Mental Retardation/Learning Disability

Learning Disability/Intellectual Disability is a term used when a person has certain limitations in mental functioning and in skills such as communicating, taking care of himself or herself, and social skills. These limitations will cause a child to learn and develop more slowly than a typical child. Children with learning disability may take longer to learn to speak, walk, and take care of their personal needs such as dressing or eating. They are likely to have trouble learning in school. They will learn, but it will take them longer. There may be some things they cannot learn.

What Causes Learning Disability?

Doctors have found many causes of learning disability. The most common are:

  • Genetic conditions: Sometimes learning disability is caused by abnormal genes inherited from parents, errors when genes combine, or other reasons. Examples of genetic conditions are Down syndrome, fragile X syndrome, and phenylketonuria (PKU).
  • Problems during pregnancy: Learning disability can result when the baby does not develop inside the mother properly. For example, there may be a problem with the way the baby's cells divide as it grows. A woman who drinks alcohol or gets an infection like rubella during pregnancy may also have a baby with learning disability.
  • Problems at birth: If a baby has problems during labor and birth, such as not getting enough oxygen, he or she may have learning disability.
  • Health problems: Diseases like whooping cough, the measles, or meningitis can cause learning disability. It can also be caused by extreme malnutrition (not eating right), not getting enough medical care, or by being exposed to poisons like lead or mercury.

Learning disability is not a disease. You can't catch learning disability from anyone. It  is also not a type of mental illness, like depression. There is no cure for learning disability. However, most children with learning disability can learn to do many things. It just takes them more time and effort than other children.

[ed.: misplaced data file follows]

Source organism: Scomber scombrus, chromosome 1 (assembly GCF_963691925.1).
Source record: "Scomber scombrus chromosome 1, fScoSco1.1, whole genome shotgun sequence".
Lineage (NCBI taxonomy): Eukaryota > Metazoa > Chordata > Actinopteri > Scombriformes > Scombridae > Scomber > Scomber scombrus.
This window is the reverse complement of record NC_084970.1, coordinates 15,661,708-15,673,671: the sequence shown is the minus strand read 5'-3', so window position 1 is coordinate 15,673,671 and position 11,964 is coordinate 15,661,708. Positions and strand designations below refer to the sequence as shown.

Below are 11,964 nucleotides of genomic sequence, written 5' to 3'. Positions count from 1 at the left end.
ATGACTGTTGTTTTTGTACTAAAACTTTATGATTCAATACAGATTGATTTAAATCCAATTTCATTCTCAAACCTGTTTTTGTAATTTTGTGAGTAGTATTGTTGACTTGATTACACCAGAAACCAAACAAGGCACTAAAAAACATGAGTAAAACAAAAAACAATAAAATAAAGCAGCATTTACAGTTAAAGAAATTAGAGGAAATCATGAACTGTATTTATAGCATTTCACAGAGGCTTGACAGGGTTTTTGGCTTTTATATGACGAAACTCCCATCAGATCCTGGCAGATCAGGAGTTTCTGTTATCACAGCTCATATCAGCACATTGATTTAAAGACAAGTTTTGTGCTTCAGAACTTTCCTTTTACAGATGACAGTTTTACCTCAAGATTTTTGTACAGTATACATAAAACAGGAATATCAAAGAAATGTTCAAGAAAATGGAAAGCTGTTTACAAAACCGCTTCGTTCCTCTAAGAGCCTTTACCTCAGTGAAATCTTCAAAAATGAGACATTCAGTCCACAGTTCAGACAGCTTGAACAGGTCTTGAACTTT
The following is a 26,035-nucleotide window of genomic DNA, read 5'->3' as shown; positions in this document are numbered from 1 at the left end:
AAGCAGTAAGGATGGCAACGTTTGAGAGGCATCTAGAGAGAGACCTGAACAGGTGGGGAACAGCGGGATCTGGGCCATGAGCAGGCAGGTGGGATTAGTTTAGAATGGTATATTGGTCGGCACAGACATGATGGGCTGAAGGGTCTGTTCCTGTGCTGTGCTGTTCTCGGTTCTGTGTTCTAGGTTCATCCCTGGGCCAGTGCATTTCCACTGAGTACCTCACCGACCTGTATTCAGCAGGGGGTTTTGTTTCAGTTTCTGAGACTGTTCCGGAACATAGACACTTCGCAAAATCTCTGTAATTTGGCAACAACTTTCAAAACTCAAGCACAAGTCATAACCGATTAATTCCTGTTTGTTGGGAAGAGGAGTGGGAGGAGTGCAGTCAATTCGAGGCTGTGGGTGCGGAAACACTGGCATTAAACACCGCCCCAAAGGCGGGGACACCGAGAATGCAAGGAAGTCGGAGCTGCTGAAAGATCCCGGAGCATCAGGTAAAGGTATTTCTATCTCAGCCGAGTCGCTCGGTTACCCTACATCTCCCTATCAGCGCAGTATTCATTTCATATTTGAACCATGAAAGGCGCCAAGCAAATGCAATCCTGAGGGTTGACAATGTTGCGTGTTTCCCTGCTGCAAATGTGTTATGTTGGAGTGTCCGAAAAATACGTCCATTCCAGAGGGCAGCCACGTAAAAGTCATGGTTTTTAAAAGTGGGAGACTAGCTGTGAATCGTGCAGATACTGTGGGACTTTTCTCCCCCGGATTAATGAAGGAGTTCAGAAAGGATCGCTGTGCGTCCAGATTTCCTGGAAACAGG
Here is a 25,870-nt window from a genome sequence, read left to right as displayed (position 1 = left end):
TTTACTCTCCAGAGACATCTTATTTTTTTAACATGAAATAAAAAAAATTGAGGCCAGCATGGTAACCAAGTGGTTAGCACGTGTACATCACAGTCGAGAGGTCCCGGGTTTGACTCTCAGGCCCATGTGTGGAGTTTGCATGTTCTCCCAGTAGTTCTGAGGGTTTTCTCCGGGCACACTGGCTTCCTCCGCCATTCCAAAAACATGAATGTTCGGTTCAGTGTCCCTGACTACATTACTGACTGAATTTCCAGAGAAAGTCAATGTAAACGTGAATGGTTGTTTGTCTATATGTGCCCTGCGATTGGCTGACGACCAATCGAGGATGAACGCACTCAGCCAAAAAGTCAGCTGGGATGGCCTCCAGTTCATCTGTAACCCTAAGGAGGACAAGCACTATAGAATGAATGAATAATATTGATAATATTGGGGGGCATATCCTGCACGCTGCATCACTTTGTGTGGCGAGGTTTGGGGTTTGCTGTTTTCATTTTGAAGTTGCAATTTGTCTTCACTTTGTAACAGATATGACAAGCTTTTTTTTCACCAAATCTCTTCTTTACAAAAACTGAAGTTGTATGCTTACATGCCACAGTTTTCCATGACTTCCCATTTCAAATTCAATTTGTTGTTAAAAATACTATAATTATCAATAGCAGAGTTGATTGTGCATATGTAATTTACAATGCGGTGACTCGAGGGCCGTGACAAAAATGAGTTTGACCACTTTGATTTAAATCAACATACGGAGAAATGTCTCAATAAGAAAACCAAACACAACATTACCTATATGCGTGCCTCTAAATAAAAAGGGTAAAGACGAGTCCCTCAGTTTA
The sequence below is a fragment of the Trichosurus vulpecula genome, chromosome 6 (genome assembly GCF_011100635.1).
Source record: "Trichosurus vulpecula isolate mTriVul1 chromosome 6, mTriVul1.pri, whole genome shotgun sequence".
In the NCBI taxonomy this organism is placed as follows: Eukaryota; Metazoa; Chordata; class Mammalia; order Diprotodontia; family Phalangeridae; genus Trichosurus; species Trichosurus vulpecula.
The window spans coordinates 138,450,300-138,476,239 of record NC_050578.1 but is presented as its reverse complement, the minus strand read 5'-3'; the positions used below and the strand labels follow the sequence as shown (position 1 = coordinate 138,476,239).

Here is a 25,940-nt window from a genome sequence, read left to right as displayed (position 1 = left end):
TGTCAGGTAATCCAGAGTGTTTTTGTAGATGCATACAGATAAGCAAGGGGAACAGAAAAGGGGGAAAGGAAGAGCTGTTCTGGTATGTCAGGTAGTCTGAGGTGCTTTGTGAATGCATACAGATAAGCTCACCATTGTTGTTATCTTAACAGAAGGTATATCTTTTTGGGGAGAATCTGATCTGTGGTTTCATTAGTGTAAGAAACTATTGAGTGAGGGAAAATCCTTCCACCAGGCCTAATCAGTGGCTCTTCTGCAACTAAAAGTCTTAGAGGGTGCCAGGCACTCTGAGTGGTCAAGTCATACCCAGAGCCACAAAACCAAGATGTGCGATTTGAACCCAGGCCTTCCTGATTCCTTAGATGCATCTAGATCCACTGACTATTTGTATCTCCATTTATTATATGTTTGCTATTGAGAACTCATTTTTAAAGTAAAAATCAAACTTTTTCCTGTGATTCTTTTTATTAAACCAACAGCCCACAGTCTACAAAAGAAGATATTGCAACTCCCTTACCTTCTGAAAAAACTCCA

How is Learning Disability Diagnosed?

Learning Disability is diagnosed by looking at two main things. These are:

  • the ability of a person's brain to learn, think, solve problems, and make sense of the world (called IQ or intellectual functioning); and
  • whether the person has the skills he or she needs to live independently (called adaptive behavior, or adaptive functioning).

Intellectual functioning, or IQ, is usually measured by a test called an IQ test. The average score is 100. People scoring below 70 to 75 are thought to have learning disability. To measure adaptive behavior, professionals look at what a child can do in comparison to other children of his or her age. Certain skills are important to adaptive behavior. These are:

  • daily living skills, such as getting dressed, going to the bathroom, and feeding one's self;
  • communication skills, such as understanding what is said and being able to answer;
  • social skills with peers, family members, adults, and others.

To diagnose learning disability, professionals look at the person's mental abilities (IQ) and his or her adaptive skills. Providing services to help individuals with learning disability has led to a new understanding of how we define learning disability. After the initial diagnosis of learning disability is made, we look at a person's strengths and weaknesses. We also look at how much support or help the person needs to get along at home, in school, and in the community. This approach gives a realistic picture of each individual. It also recognizes that the "picture" can change. As the person grows and learns, his or her ability to get along in the world grows as well.

What Are the Signs of Learning Disability?

There are many signs of learning disability. For example, children with learning disability may:

  • sit up, crawl, or walk later than other children;
  • learn to talk later, or have trouble speaking,
  • find it hard to remember things,
  • do not know how to pay for things,
  • have trouble understanding social rules,
  • have trouble seeing the consequences of their actions,
  • have trouble solving problems, and/or
  • have trouble thinking logically.

About 87% of people with learning disability will only be a little slower than average in learning new information and skills. When they are children, their limitations may not be obvious. They may not even be diagnosed as having learning disability until they get to school. As they become adults, many people with mild disability can live independently. Other people may not even consider them as having learning disability.

The remaining 13% of people with learning disability score below 50 on IQ tests. These people will have more difficulty in school, at home, and in the community. A person with more learning disability will need more intensive support in his or her entire life. Every child with learning disability is able to learn, develop, and grow. With help, all children with learning disability can lead a fulfilling life.


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